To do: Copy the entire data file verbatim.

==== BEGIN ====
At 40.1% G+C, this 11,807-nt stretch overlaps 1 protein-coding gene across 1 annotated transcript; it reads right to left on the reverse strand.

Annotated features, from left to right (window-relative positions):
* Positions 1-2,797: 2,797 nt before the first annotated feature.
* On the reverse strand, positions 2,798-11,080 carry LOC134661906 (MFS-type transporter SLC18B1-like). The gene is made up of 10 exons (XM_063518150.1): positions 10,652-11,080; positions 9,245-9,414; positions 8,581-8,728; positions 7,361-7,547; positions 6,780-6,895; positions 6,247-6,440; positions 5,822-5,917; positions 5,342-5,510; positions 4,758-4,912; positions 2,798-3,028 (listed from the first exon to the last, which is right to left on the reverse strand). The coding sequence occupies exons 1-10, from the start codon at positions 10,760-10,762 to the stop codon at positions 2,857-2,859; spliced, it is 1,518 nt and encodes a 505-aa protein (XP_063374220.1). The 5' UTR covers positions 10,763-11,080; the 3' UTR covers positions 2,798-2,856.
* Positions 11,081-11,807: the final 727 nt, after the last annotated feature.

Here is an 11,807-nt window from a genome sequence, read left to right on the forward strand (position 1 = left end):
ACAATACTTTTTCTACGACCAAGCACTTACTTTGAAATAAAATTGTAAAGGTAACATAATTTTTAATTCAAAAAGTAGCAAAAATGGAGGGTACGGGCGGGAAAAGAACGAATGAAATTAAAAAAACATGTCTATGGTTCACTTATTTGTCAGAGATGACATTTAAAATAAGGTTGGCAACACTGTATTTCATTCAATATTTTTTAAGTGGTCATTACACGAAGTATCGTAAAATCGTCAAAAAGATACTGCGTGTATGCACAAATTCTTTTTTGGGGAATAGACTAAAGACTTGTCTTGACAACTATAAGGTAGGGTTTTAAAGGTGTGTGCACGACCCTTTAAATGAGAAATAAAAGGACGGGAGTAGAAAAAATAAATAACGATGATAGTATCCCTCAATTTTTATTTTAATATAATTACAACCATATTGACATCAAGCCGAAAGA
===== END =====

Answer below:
At 40.1% G+C, this 11,807-nt stretch overlaps 1 protein-coding gene across 1 annotated transcript; it reads right to left on the reverse strand.

Annotated features, from left to right (window-relative positions):
* Positions 1-2,797: 2,797 nt before the first annotated feature.
* On the reverse strand, positions 2,798-11,080 carry LOC134661906 (MFS-type transporter SLC18B1-like). The gene is made up of 10 exons (XM_063518150.1): positions 10,652-11,080; positions 9,245-9,414; positions 8,581-8,728; positions 7,361-7,547; positions 6,780-6,895; positions 6,247-6,440; positions 5,822-5,917; positions 5,342-5,510; positions 4,758-4,912; positions 2,798-3,028 (listed from the first exon to the last, which is right to left on the reverse strand). The coding sequence occupies exons 1-10, from the start codon at positions 10,760-10,762 to the stop codon at positions 2,857-2,859; spliced, it is 1,518 nt and encodes a 505-aa protein (XP_063374220.1). The 5' UTR covers positions 10,763-11,080; the 3' UTR covers positions 2,798-2,856.
* Positions 11,081-11,807: the final 727 nt, after the last annotated feature.

Here is an 11,807-nt window from a genome sequence, read left to right on the forward strand (position 1 = left end):
ACAATACTTTTTCTACGACCAAGCACTTACTTTGAAATAAAATTGTAAAGGTAACATAATTTTTAATTCAAAAAGTAGCAAAAATGGAGGGTACGGGCGGGAAAAGAACGAATGAAATTAAAAAAACATGTCTATGGTTCACTTATTTGTCAGAGATGACATTTAAAATAAGGTTGGCAACACTGTATTTCATTCAATATTTTTTAAGTGGTCATTACACGAAGTATCGTAAAATCGTCAAAAAGATACTGCGTGTATGCACAAATTCTTTTTTGGGGAATAGACTAAAGACTTGTCTTGACAACTATAAGGTAGGGTTTTAAAGGTGTGTGCACGACCCTTTAAATGAGAAATAAAAGGACGGGAGTAGAAAAAATAAATAACGATGATAGTATCCCTCAATTTTTATTTTAATATAATTACAACCATATTGACATCAAGCCGAAAGA